Wednesday, May 7, 2008 at 2:23 PMPosted by Adam Langley
Fuel economy is generally measured, in the US, in terms of miles per gallon. The average US car drives about 12,000 miles in a year. Here's a graph of fuel used against fuel economy:
Obviously, if your car does one mile per gallon it will take 12,000 gallons to drive 12,000 miles. However, we're also marked a few other points on the graph to highlight the counter-intuitive behaviour of a reciprocal curve.
You can see that getting a 10 MPG car to do 12 MPG saves as much fuel (1200 - 1000 = 200 gallons) as switching a 30 MPG car for a 60 MPG one (400 - 200 = 200 gallons). This result surprises many people.
If we were to use gallons per 100 miles as our unit of fuel economy, then the graph would be a straight line. Now, 10 MPG is 10 G/100M and 12 MPG is 8.3 G/100M, a difference of 1.7. Also 30 MPG is 3.3 G/100M and 60 MPG is 1.7G/100M, again a difference of 1.6. Now it's immediately obvious that the fuel savings are the same.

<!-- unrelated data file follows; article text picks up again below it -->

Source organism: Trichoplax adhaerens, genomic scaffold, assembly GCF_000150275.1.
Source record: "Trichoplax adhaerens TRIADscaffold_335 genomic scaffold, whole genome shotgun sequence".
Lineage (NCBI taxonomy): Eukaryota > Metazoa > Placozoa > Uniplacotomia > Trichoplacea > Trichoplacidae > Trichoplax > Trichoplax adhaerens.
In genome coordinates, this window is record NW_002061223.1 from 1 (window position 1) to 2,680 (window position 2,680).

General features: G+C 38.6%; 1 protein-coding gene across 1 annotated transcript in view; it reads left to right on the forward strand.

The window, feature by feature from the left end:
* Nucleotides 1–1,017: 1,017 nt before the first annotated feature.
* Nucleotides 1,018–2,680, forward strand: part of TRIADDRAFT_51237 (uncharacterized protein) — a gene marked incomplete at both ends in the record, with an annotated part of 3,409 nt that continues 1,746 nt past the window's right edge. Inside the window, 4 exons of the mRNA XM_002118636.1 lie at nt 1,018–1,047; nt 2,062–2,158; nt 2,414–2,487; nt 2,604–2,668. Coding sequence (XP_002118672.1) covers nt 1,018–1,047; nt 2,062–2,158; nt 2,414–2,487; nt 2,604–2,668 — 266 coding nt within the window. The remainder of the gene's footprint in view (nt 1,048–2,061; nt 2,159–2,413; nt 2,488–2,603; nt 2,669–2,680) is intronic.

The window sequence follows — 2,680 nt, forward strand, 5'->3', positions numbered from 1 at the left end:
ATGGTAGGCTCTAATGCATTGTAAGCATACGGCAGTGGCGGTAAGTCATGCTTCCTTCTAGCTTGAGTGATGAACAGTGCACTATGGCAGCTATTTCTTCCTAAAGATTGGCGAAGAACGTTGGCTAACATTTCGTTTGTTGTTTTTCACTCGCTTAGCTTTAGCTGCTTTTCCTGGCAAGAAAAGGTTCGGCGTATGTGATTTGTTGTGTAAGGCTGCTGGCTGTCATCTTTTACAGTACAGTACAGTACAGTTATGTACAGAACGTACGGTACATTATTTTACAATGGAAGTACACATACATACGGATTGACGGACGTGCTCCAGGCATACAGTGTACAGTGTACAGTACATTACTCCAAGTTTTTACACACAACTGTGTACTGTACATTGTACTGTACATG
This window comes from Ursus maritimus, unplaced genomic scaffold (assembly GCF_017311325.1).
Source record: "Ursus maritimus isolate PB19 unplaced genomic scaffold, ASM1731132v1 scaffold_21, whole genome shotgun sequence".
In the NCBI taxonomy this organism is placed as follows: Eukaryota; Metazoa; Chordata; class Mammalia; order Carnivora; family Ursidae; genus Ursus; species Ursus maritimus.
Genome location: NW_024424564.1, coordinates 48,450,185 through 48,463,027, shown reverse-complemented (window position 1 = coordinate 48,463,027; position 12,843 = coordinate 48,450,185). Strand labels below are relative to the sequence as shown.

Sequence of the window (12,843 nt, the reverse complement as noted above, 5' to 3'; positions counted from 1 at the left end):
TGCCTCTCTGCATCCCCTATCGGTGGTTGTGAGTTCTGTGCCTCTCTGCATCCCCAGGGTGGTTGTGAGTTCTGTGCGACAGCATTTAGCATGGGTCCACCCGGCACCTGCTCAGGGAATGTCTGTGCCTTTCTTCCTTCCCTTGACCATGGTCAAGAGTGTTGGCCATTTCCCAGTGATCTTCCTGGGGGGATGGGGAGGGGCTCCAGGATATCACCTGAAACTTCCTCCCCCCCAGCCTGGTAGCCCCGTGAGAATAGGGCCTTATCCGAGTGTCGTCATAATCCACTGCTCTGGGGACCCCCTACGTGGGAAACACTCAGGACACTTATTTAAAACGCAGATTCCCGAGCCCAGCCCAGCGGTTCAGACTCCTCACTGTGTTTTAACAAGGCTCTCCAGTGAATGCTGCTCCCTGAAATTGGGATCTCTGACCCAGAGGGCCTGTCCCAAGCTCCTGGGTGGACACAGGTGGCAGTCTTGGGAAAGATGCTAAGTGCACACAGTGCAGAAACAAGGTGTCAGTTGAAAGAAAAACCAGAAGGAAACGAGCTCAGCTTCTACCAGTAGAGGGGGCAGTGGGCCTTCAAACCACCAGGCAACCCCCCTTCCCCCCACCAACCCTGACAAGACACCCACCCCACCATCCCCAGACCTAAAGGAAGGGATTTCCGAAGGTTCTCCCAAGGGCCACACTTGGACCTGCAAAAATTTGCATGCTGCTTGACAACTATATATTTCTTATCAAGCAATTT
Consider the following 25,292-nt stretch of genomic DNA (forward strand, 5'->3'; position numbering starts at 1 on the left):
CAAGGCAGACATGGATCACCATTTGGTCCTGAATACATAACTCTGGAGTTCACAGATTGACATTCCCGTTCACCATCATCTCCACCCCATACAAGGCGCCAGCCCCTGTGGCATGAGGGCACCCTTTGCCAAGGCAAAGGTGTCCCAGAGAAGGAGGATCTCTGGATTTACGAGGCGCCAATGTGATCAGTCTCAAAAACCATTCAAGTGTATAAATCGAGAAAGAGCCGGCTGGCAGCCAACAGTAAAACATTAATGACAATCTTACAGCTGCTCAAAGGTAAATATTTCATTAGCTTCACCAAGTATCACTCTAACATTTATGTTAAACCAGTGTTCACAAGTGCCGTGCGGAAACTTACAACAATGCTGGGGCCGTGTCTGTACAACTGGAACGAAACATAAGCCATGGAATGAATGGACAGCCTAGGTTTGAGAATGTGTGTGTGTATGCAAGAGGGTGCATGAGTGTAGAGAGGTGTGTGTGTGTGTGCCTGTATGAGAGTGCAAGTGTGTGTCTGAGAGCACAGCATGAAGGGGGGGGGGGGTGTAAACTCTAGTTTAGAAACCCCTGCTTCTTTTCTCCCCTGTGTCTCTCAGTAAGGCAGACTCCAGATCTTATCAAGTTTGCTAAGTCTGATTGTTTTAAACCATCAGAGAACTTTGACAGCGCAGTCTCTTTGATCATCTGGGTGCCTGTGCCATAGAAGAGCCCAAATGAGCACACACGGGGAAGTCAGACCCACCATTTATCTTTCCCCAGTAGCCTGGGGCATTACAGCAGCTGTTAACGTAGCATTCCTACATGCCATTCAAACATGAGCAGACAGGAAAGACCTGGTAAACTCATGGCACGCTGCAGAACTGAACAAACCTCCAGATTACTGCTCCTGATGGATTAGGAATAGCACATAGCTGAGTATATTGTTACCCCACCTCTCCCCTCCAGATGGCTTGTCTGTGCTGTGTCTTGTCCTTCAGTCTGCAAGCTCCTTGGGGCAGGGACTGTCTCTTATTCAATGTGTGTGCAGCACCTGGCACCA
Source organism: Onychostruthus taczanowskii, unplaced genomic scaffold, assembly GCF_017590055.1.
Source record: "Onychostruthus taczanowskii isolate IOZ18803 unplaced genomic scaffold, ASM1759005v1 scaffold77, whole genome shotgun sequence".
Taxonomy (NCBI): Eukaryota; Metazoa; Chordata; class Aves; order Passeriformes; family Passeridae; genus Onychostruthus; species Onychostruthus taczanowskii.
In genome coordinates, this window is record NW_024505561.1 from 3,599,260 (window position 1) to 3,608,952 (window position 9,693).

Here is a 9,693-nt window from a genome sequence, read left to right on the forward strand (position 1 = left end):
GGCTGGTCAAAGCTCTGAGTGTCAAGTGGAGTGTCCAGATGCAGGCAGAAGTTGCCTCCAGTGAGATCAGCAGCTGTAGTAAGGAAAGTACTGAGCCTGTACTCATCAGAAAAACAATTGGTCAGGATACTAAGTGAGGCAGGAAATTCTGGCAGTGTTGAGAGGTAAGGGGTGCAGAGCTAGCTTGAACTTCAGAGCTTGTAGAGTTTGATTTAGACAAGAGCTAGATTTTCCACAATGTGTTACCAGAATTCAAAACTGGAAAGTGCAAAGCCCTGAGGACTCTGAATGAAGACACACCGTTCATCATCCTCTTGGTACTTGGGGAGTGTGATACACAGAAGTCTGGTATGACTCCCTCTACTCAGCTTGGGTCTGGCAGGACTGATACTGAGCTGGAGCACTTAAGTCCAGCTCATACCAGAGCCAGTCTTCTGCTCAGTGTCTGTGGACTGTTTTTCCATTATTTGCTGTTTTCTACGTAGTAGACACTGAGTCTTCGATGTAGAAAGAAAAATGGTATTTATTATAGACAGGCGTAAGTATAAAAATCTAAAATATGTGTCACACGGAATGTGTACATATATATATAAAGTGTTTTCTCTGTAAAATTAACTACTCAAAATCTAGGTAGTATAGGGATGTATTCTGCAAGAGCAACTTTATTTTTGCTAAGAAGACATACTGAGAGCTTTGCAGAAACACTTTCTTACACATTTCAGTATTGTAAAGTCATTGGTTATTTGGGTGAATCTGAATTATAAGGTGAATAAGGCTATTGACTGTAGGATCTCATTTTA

This style of unit is found in many European countries, among others; although they use litres per 100 kilometers. These units give a much better indication of fuel use.
We already have fuel economy in gallons per 100 miles and litres per 100 kilometers for the headline numbers on our website and we'll be making an effort in the coming weeks to use them in more places.